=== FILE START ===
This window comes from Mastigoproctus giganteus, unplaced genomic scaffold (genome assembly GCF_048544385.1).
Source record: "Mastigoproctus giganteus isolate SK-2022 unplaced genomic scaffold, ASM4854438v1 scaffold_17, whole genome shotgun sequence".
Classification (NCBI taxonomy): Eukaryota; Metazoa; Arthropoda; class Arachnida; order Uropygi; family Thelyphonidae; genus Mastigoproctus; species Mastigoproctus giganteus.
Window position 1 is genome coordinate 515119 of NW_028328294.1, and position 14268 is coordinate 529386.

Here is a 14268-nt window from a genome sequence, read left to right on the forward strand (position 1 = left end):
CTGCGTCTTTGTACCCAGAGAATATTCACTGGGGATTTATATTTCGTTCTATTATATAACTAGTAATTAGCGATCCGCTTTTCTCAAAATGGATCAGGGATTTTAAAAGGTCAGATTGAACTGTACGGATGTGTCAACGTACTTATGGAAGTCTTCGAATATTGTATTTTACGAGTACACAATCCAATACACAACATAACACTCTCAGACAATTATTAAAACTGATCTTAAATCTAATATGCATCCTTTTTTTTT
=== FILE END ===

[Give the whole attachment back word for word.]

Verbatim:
This window comes from Mastigoproctus giganteus, unplaced genomic scaffold (genome assembly GCF_048544385.1).
Source record: "Mastigoproctus giganteus isolate SK-2022 unplaced genomic scaffold, ASM4854438v1 scaffold_17, whole genome shotgun sequence".
Classification (NCBI taxonomy): Eukaryota; Metazoa; Arthropoda; class Arachnida; order Uropygi; family Thelyphonidae; genus Mastigoproctus; species Mastigoproctus giganteus.
Window position 1 is genome coordinate 515119 of NW_028328294.1, and position 14268 is coordinate 529386.

Here is a 14268-nt window from a genome sequence, read left to right on the forward strand (position 1 = left end):
CTGCGTCTTTGTACCCAGAGAATATTCACTGGGGATTTATATTTCGTTCTATTATATAACTAGTAATTAGCGATCCGCTTTTCTCAAAATGGATCAGGGATTTTAAAAGGTCAGATTGAACTGTACGGATGTGTCAACGTACTTATGGAAGTCTTCGAATATTGTATTTTACGAGTACACAATCCAATACACAACATAACACTCTCAGACAATTATTAAAACTGATCTTAAATCTAATATGCATCCTTTTTTTTT